The Review of Politics, Volume 9, Issue 01, January 1947 pp 47-64
The two great revolutions of the eighteenth century—the American and the French had each in turn and in its own way a profound influence not only on the history of the United States and of France, but directly or indirectly on the history of the whole world.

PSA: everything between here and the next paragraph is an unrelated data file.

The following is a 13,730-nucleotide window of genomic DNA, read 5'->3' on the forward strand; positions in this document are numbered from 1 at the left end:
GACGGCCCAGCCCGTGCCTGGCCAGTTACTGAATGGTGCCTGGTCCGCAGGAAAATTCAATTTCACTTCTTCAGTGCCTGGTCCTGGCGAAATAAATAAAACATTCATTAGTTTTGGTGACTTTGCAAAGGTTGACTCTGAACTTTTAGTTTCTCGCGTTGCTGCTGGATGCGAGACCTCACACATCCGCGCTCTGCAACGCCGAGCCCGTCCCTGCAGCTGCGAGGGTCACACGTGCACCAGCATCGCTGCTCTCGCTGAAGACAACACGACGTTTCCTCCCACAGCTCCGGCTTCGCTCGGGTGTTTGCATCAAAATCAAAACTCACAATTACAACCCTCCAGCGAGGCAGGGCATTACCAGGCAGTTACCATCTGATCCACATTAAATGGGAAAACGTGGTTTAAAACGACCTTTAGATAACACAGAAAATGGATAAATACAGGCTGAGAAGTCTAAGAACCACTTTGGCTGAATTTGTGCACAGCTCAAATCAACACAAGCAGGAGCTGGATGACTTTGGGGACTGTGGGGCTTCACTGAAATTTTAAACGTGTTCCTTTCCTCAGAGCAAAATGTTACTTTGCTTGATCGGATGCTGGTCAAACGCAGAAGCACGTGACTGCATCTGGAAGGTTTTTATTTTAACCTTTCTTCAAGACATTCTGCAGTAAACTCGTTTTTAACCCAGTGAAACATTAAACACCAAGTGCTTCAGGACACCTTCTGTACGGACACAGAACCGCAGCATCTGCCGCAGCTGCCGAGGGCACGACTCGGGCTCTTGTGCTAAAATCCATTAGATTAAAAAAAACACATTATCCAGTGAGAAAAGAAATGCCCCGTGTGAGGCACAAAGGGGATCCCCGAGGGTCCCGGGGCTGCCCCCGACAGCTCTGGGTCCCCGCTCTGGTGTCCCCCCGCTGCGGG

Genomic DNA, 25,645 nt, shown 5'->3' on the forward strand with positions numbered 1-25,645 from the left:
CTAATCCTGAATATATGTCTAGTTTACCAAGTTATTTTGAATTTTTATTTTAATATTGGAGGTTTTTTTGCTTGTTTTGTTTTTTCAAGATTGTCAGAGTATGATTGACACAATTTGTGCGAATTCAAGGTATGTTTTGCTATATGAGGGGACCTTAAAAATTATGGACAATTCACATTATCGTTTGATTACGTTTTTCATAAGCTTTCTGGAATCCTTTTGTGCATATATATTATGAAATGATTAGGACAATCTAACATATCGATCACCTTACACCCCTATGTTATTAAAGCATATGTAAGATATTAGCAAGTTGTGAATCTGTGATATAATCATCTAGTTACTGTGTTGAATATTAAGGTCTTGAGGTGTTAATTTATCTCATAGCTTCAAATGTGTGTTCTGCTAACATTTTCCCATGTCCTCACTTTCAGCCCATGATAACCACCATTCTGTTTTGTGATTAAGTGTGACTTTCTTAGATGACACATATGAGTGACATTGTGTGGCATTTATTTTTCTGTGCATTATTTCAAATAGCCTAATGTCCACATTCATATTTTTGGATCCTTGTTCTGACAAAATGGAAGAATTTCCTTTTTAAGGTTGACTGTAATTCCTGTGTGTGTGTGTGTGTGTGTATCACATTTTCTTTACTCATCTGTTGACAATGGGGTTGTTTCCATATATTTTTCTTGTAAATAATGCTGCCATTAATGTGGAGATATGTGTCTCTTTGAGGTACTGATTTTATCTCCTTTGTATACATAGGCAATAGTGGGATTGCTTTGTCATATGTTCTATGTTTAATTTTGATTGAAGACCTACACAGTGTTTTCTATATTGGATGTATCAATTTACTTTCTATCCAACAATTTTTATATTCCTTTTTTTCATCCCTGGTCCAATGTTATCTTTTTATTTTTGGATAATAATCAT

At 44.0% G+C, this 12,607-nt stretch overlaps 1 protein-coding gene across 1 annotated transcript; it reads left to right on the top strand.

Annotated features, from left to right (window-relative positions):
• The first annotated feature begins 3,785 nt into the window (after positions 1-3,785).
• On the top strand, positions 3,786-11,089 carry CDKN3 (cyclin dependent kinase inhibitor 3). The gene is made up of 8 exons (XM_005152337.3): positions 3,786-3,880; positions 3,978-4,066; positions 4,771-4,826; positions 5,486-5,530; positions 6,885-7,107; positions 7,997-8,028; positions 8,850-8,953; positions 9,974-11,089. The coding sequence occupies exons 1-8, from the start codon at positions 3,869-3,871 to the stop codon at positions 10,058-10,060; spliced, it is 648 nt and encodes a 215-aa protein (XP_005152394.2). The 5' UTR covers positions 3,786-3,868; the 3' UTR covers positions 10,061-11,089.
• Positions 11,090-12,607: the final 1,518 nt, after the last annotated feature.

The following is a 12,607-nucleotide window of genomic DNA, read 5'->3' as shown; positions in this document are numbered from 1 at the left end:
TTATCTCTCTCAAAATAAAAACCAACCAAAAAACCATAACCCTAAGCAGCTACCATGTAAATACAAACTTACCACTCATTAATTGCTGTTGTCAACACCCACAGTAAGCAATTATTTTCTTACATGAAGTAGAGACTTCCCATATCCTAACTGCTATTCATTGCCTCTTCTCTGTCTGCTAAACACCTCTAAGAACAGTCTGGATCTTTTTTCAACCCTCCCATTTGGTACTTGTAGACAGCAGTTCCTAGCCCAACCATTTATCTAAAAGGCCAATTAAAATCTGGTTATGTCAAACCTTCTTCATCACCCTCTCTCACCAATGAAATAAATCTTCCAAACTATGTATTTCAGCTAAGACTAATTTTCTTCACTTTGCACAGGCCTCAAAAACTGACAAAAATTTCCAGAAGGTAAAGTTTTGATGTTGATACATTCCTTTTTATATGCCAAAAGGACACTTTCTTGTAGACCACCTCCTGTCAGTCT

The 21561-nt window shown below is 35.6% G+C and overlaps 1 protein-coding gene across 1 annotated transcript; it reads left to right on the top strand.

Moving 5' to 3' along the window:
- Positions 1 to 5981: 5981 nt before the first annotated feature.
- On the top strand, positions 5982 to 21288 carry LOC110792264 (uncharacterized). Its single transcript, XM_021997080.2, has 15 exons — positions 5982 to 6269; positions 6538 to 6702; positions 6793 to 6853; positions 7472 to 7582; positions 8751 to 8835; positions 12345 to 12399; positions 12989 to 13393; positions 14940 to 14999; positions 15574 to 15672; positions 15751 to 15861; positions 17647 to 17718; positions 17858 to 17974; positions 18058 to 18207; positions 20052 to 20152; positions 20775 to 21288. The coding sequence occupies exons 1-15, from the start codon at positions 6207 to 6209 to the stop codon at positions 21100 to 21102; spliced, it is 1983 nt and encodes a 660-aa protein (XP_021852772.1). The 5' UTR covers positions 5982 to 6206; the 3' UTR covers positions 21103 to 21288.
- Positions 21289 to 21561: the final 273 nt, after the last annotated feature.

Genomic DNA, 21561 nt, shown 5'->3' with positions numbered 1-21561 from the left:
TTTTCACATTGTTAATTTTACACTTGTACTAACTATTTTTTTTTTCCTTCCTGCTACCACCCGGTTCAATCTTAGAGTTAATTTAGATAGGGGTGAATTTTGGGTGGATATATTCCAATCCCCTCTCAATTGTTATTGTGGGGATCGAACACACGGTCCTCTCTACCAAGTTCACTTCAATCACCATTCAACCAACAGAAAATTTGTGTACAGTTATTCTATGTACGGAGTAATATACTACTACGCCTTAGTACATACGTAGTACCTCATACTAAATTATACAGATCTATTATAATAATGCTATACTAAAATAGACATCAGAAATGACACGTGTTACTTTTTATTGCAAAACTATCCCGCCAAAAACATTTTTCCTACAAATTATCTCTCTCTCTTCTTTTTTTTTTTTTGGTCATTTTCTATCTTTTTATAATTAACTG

These two powerful currents had a common source in the French ideological movement before the Revolution. The development of American revolutionary thought was of course more closely linked to the English ideology, but there was much contact and cross influence between the English and the French philosophers. Further, the French political and philosophical literature was directly accessible to Americans without intermediary English works. We have only to mention Montesquieu and his principle of the separation of powers which serves as the basis of the Constitution of the United States. Also, the American Revolution influenced in turn political developments in France. One finds the roots of the Declaration of the Rights of Man and of the Citizen not only in France but in America as well.